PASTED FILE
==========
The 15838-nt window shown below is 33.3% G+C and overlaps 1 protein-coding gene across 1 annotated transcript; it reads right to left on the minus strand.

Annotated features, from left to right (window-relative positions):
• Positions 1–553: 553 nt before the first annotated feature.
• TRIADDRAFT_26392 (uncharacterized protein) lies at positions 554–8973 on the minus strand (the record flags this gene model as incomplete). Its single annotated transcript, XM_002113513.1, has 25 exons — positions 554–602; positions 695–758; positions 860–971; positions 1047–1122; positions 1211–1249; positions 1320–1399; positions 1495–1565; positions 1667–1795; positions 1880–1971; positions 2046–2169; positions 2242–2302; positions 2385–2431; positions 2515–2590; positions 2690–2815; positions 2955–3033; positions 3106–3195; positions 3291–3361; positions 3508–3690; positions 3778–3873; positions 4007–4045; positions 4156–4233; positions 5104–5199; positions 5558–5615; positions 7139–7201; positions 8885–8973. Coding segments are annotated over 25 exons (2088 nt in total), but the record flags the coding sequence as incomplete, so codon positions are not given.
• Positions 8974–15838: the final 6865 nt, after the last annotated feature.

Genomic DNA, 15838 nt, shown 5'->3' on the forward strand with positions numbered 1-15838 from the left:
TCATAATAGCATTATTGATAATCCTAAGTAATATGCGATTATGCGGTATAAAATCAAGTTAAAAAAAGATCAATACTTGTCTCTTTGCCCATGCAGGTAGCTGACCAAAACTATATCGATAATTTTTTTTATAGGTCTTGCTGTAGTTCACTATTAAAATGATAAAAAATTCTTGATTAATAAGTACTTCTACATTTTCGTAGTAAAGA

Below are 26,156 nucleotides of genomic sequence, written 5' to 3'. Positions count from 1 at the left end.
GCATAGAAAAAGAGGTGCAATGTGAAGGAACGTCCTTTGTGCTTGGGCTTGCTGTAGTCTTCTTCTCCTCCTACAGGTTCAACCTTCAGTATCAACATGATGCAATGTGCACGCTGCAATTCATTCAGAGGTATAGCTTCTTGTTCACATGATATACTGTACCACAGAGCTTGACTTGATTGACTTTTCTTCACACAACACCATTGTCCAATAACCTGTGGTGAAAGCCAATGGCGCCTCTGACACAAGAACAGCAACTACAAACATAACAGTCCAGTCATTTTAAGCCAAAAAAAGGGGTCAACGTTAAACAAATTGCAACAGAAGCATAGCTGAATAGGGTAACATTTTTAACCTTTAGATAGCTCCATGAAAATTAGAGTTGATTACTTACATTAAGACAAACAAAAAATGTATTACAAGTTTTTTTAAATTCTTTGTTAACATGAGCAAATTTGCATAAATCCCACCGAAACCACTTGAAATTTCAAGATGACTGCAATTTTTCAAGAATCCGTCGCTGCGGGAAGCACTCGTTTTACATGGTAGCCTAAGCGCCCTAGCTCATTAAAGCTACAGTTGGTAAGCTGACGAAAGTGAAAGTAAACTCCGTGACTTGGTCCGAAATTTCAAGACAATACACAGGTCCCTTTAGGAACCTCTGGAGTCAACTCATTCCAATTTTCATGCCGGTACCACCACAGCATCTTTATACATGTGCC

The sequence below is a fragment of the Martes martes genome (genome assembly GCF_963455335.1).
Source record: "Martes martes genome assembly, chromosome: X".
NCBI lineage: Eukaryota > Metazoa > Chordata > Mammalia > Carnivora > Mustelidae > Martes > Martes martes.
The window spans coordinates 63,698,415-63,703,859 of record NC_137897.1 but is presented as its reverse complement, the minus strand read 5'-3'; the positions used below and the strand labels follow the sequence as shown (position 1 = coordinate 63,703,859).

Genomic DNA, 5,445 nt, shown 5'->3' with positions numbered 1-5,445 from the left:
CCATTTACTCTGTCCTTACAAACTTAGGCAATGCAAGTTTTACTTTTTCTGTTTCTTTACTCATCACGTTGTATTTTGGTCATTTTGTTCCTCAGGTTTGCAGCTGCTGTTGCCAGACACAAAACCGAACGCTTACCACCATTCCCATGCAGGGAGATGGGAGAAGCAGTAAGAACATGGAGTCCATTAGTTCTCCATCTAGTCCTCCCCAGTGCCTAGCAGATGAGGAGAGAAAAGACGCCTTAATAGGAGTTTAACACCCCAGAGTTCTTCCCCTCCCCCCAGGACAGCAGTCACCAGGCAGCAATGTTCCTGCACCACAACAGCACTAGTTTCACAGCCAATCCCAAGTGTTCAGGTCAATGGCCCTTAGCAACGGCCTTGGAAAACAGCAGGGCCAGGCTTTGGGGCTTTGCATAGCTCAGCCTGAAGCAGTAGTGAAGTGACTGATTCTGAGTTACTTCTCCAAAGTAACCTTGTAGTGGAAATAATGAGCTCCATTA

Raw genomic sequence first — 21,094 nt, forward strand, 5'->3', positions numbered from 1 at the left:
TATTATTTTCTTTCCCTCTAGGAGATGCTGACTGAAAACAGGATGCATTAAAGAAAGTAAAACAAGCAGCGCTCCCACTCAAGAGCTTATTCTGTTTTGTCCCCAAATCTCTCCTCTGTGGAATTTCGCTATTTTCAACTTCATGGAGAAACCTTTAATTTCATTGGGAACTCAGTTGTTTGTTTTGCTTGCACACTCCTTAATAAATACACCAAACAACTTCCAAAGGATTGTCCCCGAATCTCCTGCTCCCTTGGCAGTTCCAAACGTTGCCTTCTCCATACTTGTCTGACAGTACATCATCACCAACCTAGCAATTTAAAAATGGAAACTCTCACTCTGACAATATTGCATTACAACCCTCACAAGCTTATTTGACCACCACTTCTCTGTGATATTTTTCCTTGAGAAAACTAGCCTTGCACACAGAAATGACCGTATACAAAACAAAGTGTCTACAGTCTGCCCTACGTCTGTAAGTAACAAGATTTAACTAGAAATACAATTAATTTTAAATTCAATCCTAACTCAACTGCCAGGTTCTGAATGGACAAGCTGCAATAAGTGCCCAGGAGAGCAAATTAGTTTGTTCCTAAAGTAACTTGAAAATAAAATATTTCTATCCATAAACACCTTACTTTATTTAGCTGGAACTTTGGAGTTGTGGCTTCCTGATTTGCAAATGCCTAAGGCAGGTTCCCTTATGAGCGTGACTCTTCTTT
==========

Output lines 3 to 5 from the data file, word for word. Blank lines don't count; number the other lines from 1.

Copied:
• Positions 1–553: 553 nt before the first annotated feature.
• TRIADDRAFT_26392 (uncharacterized protein) lies at positions 554–8973 on the minus strand (the record flags this gene model as incomplete). Its single annotated transcript, XM_002113513.1, has 25 exons — positions 554–602; positions 695–758; positions 860–971; positions 1047–1122; positions 1211–1249; positions 1320–1399; positions 1495–1565; positions 1667–1795; positions 1880–1971; positions 2046–2169; positions 2242–2302; positions 2385–2431; positions 2515–2590; positions 2690–2815; positions 2955–3033; positions 3106–3195; positions 3291–3361; positions 3508–3690; positions 3778–3873; positions 4007–4045; positions 4156–4233; positions 5104–5199; positions 5558–5615; positions 7139–7201; positions 8885–8973. Coding segments are annotated over 25 exons (2088 nt in total), but the record flags the coding sequence as incomplete, so codon positions are not given.
• Positions 8974–15838: the final 6865 nt, after the last annotated feature.